Information About Restraining Orders

March 22, 2017
The order is quite special in as far as what the abuser can and can not do. The abuser can be ordered not to have some contact with you, in person or by telephone, at home, work, or virtually everywhere you request the court to place in the court order. Other people may be also protected by the order with any contact in your family.

The court can order the abuser to leave the house or rental that the abuser, as well as you share; even if it's in the abuser's name.

In unusual situations, the court will give you custody of your minor kids. In a few states, the court can also order the abuser to pay support and child support for you. The abuser is often given visitation with the child/kids under specific conditions. You need to allow the judge understand why you believe so, in the event the kids are in danger of abuse.

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In a few states the court may also order the abuser to pay for prices that resulted from the abuse, for example; home invoices that are due right away, medical/dental therapy, moving expenses, loss of income. The judge may make the abuser pay damages to you or other people that got hurt by the abuser or helped you, and may also make the abuser pay your attorney's fees.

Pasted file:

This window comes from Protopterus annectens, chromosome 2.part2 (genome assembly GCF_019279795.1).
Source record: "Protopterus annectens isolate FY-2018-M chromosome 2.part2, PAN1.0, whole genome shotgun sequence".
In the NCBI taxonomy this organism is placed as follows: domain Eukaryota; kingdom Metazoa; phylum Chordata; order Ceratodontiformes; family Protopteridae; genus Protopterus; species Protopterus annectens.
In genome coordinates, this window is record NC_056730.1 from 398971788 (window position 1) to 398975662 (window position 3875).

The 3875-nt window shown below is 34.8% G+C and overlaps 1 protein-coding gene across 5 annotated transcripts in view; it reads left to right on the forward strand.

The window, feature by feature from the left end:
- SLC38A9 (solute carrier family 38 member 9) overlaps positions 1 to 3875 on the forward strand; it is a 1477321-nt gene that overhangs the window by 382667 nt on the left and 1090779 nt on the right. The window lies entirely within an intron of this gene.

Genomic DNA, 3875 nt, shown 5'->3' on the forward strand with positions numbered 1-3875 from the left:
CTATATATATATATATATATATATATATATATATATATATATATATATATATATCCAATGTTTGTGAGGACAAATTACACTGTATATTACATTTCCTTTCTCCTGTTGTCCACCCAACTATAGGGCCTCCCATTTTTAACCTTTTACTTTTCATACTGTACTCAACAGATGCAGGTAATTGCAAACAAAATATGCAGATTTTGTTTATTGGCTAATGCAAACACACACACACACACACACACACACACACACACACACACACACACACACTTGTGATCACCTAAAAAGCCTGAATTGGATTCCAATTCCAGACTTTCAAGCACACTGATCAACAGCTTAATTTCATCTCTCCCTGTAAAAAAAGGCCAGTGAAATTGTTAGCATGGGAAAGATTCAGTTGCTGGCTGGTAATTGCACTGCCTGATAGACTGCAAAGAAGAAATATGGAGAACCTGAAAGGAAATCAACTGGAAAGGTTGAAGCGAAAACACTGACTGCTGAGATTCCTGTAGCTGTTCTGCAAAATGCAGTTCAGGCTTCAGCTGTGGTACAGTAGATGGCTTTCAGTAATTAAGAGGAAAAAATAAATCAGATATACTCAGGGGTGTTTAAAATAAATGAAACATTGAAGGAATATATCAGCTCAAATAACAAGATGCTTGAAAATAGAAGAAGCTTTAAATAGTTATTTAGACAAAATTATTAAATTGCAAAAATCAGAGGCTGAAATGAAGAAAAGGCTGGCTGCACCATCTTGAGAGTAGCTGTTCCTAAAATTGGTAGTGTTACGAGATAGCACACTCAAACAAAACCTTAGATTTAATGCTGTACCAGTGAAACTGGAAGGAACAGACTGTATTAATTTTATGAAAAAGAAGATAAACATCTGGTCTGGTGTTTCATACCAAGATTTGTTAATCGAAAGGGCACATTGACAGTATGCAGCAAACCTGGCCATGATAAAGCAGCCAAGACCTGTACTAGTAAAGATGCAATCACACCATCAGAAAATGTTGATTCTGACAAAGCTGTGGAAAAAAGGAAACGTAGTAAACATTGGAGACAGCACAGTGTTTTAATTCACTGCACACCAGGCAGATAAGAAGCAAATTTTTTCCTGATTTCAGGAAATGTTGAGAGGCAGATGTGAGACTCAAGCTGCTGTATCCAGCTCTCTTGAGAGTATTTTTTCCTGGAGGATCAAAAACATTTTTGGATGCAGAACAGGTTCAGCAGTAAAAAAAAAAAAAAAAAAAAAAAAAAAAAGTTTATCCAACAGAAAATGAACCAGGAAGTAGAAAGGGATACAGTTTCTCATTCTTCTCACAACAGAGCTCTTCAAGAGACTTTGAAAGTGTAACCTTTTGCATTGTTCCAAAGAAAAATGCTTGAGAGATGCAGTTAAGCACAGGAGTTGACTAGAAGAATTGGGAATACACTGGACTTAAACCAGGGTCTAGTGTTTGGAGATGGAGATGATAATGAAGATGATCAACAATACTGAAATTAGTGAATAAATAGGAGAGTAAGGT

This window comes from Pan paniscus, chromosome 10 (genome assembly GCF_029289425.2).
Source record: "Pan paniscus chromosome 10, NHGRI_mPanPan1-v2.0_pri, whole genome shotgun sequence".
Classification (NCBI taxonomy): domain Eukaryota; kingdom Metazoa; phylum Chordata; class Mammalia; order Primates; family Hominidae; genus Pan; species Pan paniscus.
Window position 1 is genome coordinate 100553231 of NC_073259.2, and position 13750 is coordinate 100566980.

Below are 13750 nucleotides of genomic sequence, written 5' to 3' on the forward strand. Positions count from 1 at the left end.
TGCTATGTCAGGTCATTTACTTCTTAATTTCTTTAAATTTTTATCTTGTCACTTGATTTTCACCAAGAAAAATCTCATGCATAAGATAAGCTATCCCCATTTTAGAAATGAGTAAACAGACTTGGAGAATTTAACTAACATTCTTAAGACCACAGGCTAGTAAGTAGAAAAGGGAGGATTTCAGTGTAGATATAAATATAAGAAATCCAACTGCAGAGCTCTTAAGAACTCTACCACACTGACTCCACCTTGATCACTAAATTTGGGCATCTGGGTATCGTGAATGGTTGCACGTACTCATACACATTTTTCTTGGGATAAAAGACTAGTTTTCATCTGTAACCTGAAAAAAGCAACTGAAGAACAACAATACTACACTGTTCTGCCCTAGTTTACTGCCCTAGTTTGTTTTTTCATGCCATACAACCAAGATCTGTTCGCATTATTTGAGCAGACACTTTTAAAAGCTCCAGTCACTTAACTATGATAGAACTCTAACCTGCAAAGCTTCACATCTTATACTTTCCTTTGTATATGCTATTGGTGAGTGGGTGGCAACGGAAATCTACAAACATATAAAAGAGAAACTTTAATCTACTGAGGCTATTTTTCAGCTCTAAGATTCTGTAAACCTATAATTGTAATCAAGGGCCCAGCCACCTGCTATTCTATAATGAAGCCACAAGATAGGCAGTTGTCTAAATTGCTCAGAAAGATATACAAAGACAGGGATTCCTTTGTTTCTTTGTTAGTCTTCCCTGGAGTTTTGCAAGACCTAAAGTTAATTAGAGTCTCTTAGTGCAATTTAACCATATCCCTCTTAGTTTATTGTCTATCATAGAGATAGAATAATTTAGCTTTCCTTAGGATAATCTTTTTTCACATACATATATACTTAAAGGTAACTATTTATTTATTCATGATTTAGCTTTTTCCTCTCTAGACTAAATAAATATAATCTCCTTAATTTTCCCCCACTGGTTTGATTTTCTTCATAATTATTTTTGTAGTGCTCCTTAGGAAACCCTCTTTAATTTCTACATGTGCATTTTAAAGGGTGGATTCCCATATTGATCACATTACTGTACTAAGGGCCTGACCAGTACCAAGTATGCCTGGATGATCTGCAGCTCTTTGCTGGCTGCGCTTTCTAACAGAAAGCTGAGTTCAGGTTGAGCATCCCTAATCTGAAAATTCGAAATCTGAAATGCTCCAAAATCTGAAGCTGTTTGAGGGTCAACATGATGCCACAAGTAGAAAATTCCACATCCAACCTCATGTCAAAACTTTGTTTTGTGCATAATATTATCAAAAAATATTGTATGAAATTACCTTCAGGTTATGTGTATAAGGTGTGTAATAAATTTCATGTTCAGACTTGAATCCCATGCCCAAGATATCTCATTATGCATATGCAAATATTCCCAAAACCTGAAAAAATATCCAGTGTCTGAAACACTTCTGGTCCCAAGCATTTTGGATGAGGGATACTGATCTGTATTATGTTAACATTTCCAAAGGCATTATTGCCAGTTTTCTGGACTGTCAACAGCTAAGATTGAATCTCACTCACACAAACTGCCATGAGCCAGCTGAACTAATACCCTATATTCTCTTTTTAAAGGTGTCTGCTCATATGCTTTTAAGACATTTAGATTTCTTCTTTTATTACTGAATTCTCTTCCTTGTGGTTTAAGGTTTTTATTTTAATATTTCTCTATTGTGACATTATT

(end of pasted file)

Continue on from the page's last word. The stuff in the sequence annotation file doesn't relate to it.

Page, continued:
The judge may order the abuser to receive professional domestic violence counselling, or tell the abuser to go to AA, or to get assessed. In the event that you would like them to consent to go to counselling, the judge should just make it an order for the abuser.

The judge can order law enforcement to see the abuser to eliminate personal items from the home, or shared a place of business so that you're shielded by law enforcement during any contact that is required.

The judge has the ability under the law to order anything else that may help shield you, provided that it is agreed to by you:

  • Stalking
  • Assault
  • Burglary
  • Terrorist threats
  • Criminal mischief
  • Kidnapping
  • Lewdness
  • Sexual assault
  • Criminal sexual contact
  • Criminal trespass
  • False imprisonment
  • Criminal restraint
  • Harassment
  • Homicide

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